Schools should not use Social Security numbers for identification or registration purposes. For those schools that do, it should be clear from the beginning that students who do not present a Social Security number will be assigned a number generated by the school.
While schools may request a birth certificate, they may not bar students from enrolling if they do not have a birth certificate. Adults without Social Security numbers who are applying for a free lunch and/or breakfast program for a student need only state on the application that they do not have a Social Security number.
The Family Education Rights and Privacy Act prohibits schools from providing any outside agency (including the U.S. Immigration and Customs Enforcement agency) with any information from a child's school file that would expose the student's undocumented status. The only exception is if an agency gets a court order (subpoena) that parents can then challenge. Schools should note that even requesting such permission from parents might act to “chill” a student's Plyler rights.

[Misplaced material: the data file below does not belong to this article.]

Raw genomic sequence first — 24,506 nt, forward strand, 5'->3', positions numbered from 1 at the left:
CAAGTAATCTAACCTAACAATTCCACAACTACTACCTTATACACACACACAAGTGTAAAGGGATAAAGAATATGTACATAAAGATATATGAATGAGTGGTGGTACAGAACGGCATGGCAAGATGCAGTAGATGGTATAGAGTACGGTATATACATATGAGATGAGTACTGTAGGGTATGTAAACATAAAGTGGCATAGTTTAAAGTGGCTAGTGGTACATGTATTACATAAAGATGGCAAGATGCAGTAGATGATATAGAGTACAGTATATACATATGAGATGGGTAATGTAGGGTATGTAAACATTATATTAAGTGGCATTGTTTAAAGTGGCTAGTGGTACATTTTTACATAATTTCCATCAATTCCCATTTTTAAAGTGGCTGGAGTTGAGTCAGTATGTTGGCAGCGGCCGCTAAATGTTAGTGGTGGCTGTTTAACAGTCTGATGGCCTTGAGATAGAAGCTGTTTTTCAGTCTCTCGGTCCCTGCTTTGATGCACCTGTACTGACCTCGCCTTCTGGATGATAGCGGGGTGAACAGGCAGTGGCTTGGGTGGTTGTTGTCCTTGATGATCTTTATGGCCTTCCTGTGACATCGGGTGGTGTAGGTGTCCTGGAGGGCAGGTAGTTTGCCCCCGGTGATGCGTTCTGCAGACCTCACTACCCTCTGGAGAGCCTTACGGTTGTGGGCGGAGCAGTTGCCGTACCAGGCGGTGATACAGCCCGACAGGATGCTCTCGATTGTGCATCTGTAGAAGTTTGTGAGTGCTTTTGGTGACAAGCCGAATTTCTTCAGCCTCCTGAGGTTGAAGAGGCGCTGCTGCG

The U.S. Department of Justice and the U.S. Department of Education in 2014 clarified the intent of the Plyler ruling in a letter advising school officials that activities that deny or discourage students to attend school are unlawful. The letter begins, “Under federal law, state and local educational agencies are required to provide all children with equal access to public education at the elementary and secondary level.”
At IDRA, we are working to strengthen schools to work for all children, families and communities. Help us make this goal a reality for every child; we simply cannot afford the alternatives. Denying children of undocumented workers access to an education is unconstitutional and against the law.